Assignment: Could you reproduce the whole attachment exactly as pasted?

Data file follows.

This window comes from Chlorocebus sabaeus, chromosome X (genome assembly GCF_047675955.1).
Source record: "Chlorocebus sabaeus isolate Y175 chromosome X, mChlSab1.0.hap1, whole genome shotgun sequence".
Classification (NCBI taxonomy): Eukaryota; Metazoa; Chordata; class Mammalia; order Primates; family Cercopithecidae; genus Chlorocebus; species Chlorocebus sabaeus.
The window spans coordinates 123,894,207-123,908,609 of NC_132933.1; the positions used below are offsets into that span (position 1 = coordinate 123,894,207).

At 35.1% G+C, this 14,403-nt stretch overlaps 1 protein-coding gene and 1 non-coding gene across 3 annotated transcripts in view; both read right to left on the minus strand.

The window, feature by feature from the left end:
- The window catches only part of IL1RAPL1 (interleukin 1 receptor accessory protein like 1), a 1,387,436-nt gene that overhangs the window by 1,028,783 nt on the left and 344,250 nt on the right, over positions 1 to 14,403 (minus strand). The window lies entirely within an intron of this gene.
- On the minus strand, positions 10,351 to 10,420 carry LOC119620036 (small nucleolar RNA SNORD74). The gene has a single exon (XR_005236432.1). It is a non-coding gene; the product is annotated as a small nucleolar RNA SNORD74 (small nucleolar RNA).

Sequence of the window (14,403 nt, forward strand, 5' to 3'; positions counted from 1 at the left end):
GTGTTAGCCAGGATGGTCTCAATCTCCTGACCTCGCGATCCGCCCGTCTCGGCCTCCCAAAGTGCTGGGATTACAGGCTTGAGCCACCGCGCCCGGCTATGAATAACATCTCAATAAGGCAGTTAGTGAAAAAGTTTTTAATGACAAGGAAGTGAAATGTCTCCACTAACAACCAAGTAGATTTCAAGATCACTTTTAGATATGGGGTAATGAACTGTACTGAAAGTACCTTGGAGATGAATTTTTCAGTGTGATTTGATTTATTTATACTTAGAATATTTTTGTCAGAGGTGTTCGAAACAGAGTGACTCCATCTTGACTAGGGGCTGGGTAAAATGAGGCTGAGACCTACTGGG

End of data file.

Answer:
This window comes from Chlorocebus sabaeus, chromosome X (genome assembly GCF_047675955.1).
Source record: "Chlorocebus sabaeus isolate Y175 chromosome X, mChlSab1.0.hap1, whole genome shotgun sequence".
Classification (NCBI taxonomy): Eukaryota; Metazoa; Chordata; class Mammalia; order Primates; family Cercopithecidae; genus Chlorocebus; species Chlorocebus sabaeus.
The window spans coordinates 123,894,207-123,908,609 of NC_132933.1; the positions used below are offsets into that span (position 1 = coordinate 123,894,207).

At 35.1% G+C, this 14,403-nt stretch overlaps 1 protein-coding gene and 1 non-coding gene across 3 annotated transcripts in view; both read right to left on the minus strand.

The window, feature by feature from the left end:
- The window catches only part of IL1RAPL1 (interleukin 1 receptor accessory protein like 1), a 1,387,436-nt gene that overhangs the window by 1,028,783 nt on the left and 344,250 nt on the right, over positions 1 to 14,403 (minus strand). The window lies entirely within an intron of this gene.
- On the minus strand, positions 10,351 to 10,420 carry LOC119620036 (small nucleolar RNA SNORD74). The gene has a single exon (XR_005236432.1). It is a non-coding gene; the product is annotated as a small nucleolar RNA SNORD74 (small nucleolar RNA).

Sequence of the window (14,403 nt, forward strand, 5' to 3'; positions counted from 1 at the left end):
GTGTTAGCCAGGATGGTCTCAATCTCCTGACCTCGCGATCCGCCCGTCTCGGCCTCCCAAAGTGCTGGGATTACAGGCTTGAGCCACCGCGCCCGGCTATGAATAACATCTCAATAAGGCAGTTAGTGAAAAAGTTTTTAATGACAAGGAAGTGAAATGTCTCCACTAACAACCAAGTAGATTTCAAGATCACTTTTAGATATGGGGTAATGAACTGTACTGAAAGTACCTTGGAGATGAATTTTTCAGTGTGATTTGATTTATTTATACTTAGAATATTTTTGTCAGAGGTGTTCGAAACAGAGTGACTCCATCTTGACTAGGGGCTGGGTAAAATGAGGCTGAGACCTACTGGG